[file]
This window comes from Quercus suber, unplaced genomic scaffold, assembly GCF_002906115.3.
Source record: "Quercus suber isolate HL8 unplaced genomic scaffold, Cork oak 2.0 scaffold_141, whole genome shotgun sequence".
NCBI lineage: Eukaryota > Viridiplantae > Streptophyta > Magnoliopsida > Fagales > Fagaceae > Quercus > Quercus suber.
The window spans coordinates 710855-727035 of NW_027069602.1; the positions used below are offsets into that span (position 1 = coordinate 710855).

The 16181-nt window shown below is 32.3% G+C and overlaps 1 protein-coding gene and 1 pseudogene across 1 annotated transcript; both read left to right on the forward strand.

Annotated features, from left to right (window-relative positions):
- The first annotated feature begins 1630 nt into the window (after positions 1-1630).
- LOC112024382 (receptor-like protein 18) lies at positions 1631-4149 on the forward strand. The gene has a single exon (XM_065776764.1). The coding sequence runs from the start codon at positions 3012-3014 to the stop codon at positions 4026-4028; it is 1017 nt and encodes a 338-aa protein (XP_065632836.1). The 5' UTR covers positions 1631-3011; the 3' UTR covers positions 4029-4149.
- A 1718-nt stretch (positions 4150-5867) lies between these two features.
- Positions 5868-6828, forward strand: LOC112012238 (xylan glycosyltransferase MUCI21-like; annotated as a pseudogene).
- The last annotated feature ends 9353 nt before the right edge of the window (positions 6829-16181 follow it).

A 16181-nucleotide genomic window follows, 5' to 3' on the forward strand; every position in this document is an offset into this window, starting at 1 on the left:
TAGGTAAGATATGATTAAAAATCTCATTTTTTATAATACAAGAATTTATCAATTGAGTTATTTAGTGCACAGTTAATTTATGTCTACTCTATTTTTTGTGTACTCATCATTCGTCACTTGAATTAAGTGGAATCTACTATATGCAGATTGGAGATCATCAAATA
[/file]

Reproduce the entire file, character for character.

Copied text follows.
This window comes from Quercus suber, unplaced genomic scaffold, assembly GCF_002906115.3.
Source record: "Quercus suber isolate HL8 unplaced genomic scaffold, Cork oak 2.0 scaffold_141, whole genome shotgun sequence".
NCBI lineage: Eukaryota > Viridiplantae > Streptophyta > Magnoliopsida > Fagales > Fagaceae > Quercus > Quercus suber.
The window spans coordinates 710855-727035 of NW_027069602.1; the positions used below are offsets into that span (position 1 = coordinate 710855).

The 16181-nt window shown below is 32.3% G+C and overlaps 1 protein-coding gene and 1 pseudogene across 1 annotated transcript; both read left to right on the forward strand.

Annotated features, from left to right (window-relative positions):
- The first annotated feature begins 1630 nt into the window (after positions 1-1630).
- LOC112024382 (receptor-like protein 18) lies at positions 1631-4149 on the forward strand. The gene has a single exon (XM_065776764.1). The coding sequence runs from the start codon at positions 3012-3014 to the stop codon at positions 4026-4028; it is 1017 nt and encodes a 338-aa protein (XP_065632836.1). The 5' UTR covers positions 1631-3011; the 3' UTR covers positions 4029-4149.
- A 1718-nt stretch (positions 4150-5867) lies between these two features.
- Positions 5868-6828, forward strand: LOC112012238 (xylan glycosyltransferase MUCI21-like; annotated as a pseudogene).
- The last annotated feature ends 9353 nt before the right edge of the window (positions 6829-16181 follow it).

A 16181-nucleotide genomic window follows, 5' to 3' on the forward strand; every position in this document is an offset into this window, starting at 1 on the left:
TAGGTAAGATATGATTAAAAATCTCATTTTTTATAATACAAGAATTTATCAATTGAGTTATTTAGTGCACAGTTAATTTATGTCTACTCTATTTTTTGTGTACTCATCATTCGTCACTTGAATTAAGTGGAATCTACTATATGCAGATTGGAGATCATCAAATA